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philosophical and a procedural question on Border collie training


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This is a philosophical and a procedural question on Border collie training. I have read that it is unfair to train more than one dog at a time, because in doing so, it does not give enough training time for the other dogs. With this said, I have worked with border collies for over 30 years.

 

It would appear that there may be merit to this augment. What is your opinion?

 

Bill virginia

 

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are you talking about getting a dog, training it, then when trained considering getting a 2nd dog? or I have 2 pups and try to teach them to sit at the same time?

the second scenario would be unfair and probably unproductive. but if I train one pup for 15 mins, put him in his crate and get the 2nd out and work for 15 mins., I can't see why that would be unfair or lesser training. dogs/pups can only handle short training sessions anyway, so working multiple dogs while others rest and process what they've learned should be more than fair. i'm sure the pros,in any venue, herding, agility, etc, bring up several young prospects at the same time, with practice and training for all.

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Don´t remember who it was, but I read about a top handler training about twenty dogs, next to his day job. He did pretty well.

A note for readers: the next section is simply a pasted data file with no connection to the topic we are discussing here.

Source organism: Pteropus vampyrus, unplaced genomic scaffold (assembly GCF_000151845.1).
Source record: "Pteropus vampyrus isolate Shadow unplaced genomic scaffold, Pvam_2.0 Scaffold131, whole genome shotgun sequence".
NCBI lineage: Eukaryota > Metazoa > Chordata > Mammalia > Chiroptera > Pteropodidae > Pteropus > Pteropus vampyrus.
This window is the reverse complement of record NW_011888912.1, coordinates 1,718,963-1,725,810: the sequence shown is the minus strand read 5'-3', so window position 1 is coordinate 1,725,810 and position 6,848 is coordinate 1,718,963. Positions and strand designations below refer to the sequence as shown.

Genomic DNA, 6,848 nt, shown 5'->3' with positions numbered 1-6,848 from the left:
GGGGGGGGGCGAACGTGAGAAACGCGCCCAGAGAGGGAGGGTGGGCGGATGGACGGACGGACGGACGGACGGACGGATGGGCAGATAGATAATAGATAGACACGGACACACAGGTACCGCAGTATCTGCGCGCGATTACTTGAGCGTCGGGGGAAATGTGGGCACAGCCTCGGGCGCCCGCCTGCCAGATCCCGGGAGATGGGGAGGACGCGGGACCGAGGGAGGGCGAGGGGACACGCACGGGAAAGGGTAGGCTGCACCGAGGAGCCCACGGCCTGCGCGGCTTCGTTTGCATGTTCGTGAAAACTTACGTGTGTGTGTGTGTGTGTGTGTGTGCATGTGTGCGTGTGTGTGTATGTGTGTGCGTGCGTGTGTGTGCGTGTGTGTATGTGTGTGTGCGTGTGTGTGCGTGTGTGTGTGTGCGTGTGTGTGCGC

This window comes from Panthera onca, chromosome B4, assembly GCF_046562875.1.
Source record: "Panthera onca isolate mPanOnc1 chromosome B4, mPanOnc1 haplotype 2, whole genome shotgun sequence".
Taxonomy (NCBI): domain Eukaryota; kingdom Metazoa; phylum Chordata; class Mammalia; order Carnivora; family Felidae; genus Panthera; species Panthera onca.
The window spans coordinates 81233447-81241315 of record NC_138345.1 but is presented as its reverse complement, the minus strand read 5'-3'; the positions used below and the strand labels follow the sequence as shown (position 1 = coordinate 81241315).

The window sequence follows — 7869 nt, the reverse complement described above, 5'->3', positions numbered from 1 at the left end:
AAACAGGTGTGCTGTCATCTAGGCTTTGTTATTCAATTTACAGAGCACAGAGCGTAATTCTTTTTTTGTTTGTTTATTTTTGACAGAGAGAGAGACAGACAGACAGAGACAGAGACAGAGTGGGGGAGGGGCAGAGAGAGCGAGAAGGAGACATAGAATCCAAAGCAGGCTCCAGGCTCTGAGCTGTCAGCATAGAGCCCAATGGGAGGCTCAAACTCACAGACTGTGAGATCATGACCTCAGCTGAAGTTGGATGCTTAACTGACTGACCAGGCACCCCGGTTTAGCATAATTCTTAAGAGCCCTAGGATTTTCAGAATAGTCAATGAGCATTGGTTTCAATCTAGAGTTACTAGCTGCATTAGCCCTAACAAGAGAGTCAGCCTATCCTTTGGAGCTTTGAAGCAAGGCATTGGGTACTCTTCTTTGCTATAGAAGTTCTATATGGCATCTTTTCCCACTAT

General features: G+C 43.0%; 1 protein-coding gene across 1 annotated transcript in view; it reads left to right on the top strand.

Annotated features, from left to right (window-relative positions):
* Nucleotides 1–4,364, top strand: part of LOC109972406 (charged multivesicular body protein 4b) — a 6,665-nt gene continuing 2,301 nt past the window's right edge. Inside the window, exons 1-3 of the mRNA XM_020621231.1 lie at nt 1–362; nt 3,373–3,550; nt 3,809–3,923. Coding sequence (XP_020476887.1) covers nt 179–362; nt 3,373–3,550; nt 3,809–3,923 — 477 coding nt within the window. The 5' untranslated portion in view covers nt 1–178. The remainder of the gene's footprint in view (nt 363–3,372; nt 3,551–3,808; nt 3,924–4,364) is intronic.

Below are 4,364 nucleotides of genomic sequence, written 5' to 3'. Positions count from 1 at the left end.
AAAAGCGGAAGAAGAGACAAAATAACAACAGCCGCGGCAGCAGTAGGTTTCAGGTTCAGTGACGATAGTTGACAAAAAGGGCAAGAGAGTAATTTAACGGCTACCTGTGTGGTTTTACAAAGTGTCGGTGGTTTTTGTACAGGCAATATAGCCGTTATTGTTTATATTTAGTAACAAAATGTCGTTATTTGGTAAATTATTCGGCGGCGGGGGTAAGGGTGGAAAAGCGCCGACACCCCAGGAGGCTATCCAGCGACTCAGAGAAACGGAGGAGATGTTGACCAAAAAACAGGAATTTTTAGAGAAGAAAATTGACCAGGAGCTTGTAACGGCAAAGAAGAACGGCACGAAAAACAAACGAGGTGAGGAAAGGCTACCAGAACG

As for me I am training my first "real" stockdog at the moment, And being the novice I am I don´t think having two dogs in training at the same time would be a good idea. The one takes enough attention.

 

That said I do feel the need for a second stockdog for various reasons.

If I would take on a pup late this summer stockwork training wouldn´t start before ten months later, and at that stage Gláma should be more or less "graduated", she´d be four by then. I am hoping for a smoother start for that second pup, because of the presence of well dogged sheep on the farm.

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yes, smalahundur, I agree-it would depend a lot on the individuals experience as a trainer. no sense training 2 dogs poorly LOL. please-i'm not referencing your training-just making a joke.

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Haha, no offence.

 

But it is not so unlikely. I know of some farmers that own three bc´s (or more..) none of them well trained (or trained at all).

They had been way better off in stead off spending the energy/money in keeping those numbers, and concentrate on one dog, getting in some serious training time, even if it was just the basics, teaching the dog recall, down, his flanks, and driving.

 

I think that would have been way more effective.

 

It seems part of the problem at least is the attitude towards training (in some people). If things don´t go as planned, the dog is the first one to blame, and what do you do? Well, get a "better" dog of course.... :rolleyes:

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I like having multiple dogs in various stages of training. During a training session, I take the first dog out for 15 minutes, put that dog up and get the next one out for 15 minutes, then put number 2 up and get number 3. By the time I am ready to work the first dog again, its had a 30 minute break. It's a good system for me.

 

I've done multiple pups before and don't want to every repeat that. Way too much work and not enough focus on each individual.